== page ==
Howard Caygill systematically explores for the first time the relationship between Levinas' thought and the political. From Levinas' early writings in the face of National Socialism to controversial political statements on Israeli and French politics, Caygill analyses themes such as the deconstruction of metaphysics, embodiment, the face and alterity. He also examines Levinas' engagement with his contemporaries Heidegger and Bataille, and the implications of his rethinking of the political for an understanding of the Holocaust.
In this major reinterpretation, Howard Caygill argues that all of Benjamin's work is characterized by its focus on a concept of experience derived from Kant but applied by Benjamin to objects as diverse as urban experience, visual art, literature and philosophy. The book analyzes the development of Benjamin's concept of experience in his early writings showing that it emerges from an engagement with visual experience, and in particular the experience of colour. By representing Benjamin as primarily a thinker of the (...) visual field, Caygill is able to bring forward previously neglected texts on inscription and the visual field and to cast many of his more familiar texts, for instance the Work of Art in an Age of Mechanical Reproduction in a new light. (shrink)
Whatever it is, bad weather or good, the loss of a friend, sickness, slander, the failure of some letter to arrive, the spraining of an ankle, a glance into a shop, a counter-argument, the opening of a book, a dream, a fraud - either immediately or very soon after it proves to be something that "must not be missing"; it has a profound significance and use precisely for us. Is there any more dangerous seduction that might tempt one to renounce (...) one's faith in the gods of Epicurus who have no care and are unknown, and to believe instead in some petty deity who is full of care and personally knows every little hair on our head and finds nothing nauseous in the most miserable small service? Nietzsche The Gay Science § 2771. (shrink)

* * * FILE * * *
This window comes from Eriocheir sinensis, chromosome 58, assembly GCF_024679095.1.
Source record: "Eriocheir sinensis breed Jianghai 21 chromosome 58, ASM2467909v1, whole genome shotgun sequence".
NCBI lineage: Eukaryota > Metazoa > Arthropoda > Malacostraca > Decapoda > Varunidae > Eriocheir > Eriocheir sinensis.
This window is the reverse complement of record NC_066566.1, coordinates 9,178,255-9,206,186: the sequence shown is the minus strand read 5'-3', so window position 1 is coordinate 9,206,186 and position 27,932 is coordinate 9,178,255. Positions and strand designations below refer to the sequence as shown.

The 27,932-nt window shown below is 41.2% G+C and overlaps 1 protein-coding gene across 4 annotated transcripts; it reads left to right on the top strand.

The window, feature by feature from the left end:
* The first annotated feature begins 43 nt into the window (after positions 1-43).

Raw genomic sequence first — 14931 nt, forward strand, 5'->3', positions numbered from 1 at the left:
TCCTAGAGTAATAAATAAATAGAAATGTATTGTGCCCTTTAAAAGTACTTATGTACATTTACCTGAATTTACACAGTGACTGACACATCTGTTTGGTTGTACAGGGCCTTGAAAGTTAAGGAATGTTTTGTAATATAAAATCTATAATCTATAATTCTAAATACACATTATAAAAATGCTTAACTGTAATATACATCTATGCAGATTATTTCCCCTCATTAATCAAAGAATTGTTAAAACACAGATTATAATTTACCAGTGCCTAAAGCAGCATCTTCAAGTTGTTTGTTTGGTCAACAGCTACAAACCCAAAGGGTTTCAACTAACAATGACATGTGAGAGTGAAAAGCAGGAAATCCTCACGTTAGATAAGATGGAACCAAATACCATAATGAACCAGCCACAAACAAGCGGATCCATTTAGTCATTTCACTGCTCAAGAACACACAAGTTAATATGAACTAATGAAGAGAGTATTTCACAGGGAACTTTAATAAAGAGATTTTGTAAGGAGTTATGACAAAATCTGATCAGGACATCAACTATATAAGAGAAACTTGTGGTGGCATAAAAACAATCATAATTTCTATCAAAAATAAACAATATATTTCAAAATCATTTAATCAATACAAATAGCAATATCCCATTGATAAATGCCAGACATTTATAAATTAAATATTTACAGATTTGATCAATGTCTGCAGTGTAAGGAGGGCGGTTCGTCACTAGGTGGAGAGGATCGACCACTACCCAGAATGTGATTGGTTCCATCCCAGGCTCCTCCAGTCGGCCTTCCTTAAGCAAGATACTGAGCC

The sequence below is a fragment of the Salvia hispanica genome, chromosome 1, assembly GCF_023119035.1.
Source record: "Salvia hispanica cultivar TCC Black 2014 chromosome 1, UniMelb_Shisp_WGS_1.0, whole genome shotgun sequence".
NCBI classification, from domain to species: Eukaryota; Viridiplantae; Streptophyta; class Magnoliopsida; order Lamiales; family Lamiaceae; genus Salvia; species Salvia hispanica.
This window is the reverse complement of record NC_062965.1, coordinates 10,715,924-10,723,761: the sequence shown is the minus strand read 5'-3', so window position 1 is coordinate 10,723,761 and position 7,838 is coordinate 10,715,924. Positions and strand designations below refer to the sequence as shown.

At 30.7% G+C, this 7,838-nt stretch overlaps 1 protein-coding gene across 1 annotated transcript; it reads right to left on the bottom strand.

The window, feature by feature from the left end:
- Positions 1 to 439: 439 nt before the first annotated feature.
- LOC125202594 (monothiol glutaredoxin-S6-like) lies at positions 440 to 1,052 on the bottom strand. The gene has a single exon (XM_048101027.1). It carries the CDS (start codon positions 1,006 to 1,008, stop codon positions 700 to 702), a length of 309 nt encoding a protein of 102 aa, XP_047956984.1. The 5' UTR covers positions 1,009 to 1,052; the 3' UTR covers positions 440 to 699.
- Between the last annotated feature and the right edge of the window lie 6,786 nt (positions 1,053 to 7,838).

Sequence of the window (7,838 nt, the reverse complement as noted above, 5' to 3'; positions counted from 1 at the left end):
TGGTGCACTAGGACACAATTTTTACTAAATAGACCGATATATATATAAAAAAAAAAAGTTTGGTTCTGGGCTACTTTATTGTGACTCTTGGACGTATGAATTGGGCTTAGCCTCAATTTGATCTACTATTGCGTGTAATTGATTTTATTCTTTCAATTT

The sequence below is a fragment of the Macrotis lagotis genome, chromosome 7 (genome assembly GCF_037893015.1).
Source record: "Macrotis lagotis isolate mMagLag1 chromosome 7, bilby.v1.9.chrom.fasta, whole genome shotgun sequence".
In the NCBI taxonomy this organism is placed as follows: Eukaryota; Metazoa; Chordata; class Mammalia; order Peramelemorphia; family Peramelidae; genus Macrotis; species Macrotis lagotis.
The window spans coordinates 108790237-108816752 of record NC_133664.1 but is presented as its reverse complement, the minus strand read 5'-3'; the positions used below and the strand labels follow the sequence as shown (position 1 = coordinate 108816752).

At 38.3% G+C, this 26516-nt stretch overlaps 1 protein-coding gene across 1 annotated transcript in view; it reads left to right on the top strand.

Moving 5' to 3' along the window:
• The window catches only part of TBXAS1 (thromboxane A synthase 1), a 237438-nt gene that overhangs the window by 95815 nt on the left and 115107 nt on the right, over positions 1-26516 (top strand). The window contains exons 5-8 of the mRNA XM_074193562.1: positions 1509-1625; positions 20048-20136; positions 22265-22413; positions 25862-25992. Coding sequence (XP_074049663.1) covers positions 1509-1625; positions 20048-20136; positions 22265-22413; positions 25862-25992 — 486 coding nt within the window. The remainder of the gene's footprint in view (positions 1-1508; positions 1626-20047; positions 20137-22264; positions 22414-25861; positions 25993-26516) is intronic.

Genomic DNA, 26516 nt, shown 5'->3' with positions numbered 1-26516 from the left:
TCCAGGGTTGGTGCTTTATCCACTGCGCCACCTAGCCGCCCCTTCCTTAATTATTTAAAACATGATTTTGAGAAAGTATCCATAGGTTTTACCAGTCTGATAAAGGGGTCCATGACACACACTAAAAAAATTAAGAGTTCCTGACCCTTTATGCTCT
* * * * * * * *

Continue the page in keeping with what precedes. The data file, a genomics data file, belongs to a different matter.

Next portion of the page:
Derrida's public struggle with the spectre of Artaud began in the 1960s ‘La parole Soufflée’ and ‘The Theatre of Cruelty and the Closure of Representation’ and continued forcener le subjectile and Artaud le Moma. The texts are read as attempts to break with the dominant critical/clinical readings of Artaud inaugurated by Jacques Rivière and as beginnings for a search to secure Artaud-immunity, protection for and against his words and works. It argues that Derrida's readings of Artaud systematically underestimate the power (...) of his deliberate perversion of Platonism and his intimations of an affirmative metaphysics issuing from the replacement of the idea of the One by that of Chaos. The underestimation of the affirmative drive underwriting Artaud's work led Derrida to uncover a suicidal motif in Artaud-immunity that would eventually compromise his own understanding of auto-immunity. (shrink)
Chapter traces the theme of hyperaesthesia and its correlates throughout Bergson’s work, arguing for a reading of his contributions to psychic research in the context of his theory of perception. It also shows that the experience of expanded perception was central to Bergson’s expansive understanding of inherent human powers and their development.
The article reflects on Heidegger’s admission in the 1966 Spiegel Interview that he was shocked by images of the Earth taken from space. It asks what these images were and shows that far from testifying to the encounter of planetary technics and the modern human they evince the meeting between an improvised automated technology of image capture and contingency.
The author reflects on the implications of the Kosovo conflict for under-standing the post-Cold War changes in NATO's strategic concept. He develops a theoretical account of the move from war to police violence and the differences between the two concepts of violence.
The essay departs from Rob Nixon’s concept of slow violence to consider the strategic repertoire of eco-resistance. The fundamental question that it addresses is how far the paradigm of resistance is appropriate for understanding and imaging the practice of radical environmentalism. Along the way it confronts the thanatopolitical assumptions of theories of resistance, asking whether the forms of reactive violence proper to resistance are appropriate for environmental action, but nevertheless attempts to detect an affirmative moment in the non-state future-oriented action. (...) The essay concludes by asking whether the theory and practice of bioregional and other expressions of grass roots environmentalism point to an enhancement of the theory of resistance or to new forms of oppositional environmental action. (shrink)